the word “intentively” was used by authors of Shakespeare's time. Thus, in the novel of “ Apollonius, Prince of Tyre," (the foundation of “ Pericles,') sign. H 2, we read, “ And long time he stood amazed, with his eyes intentively fixed on the ground.” We now use intently for “ intentively.” “Intentively” is the reading of the quartos, 1622 and 1630 : the folio, 1623, has instinctively, and the folio, 1632, distinctively, which was retained in the two later impressions.

5 - a world of sighs :) The folio has kisses for “sighs" of the quartos, 1622 and 1630 ; an extraordinary variation. It stood “ kisses” in the later folios, and Southern, in his copy of that of 1685, altered it in manuscript to thanks. Two lines above, the quarto, 1622, has distressed for “ distressful ” of the folio, 1623, and the quarto, 1630.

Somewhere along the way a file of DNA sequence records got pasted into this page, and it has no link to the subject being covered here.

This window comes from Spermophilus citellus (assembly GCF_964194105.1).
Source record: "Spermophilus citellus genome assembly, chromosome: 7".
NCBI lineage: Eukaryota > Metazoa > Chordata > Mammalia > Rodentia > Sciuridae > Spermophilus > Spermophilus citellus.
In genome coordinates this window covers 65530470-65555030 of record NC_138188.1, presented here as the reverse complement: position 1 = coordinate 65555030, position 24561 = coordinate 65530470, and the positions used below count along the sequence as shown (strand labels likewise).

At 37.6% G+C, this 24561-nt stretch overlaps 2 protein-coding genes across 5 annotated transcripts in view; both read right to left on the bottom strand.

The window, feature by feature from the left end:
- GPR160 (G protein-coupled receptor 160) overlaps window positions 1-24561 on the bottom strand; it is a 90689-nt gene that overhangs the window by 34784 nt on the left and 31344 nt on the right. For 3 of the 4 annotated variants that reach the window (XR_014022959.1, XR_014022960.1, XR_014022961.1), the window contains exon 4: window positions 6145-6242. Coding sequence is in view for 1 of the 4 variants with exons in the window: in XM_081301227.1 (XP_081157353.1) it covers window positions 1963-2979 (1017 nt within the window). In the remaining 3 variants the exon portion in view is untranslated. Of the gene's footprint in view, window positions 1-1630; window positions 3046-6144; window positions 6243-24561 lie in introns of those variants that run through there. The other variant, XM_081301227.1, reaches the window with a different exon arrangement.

6 - Upon this wint, I spake :) No doubt the folio, 1623, here gives the true word, "hint,” and not heat, as it is misprinted in the quartos. Nevertheless, as our notes will show, the whole speech is very incorrectly printed in the folio; and, for the sake of a proper estimate of that edition, the errors ought to be pointed out.

Des.

Destruction on my head?, if my bad blame
Light on the man.—Come hither, gentle mistress :
Do you perceive in all this noble company,
Where most you owe obedience?

My noble father,
I do perceive here a divided duty.
To you, I am bound for life, and education :
My life, and education, both do learn me
How to respect you; you are the lord of duty8;
I am hitherto your daughter: but here's my husband;
And so much duty as my mother show'd
To you, preferring you before her father,
So much I challenge that I may profess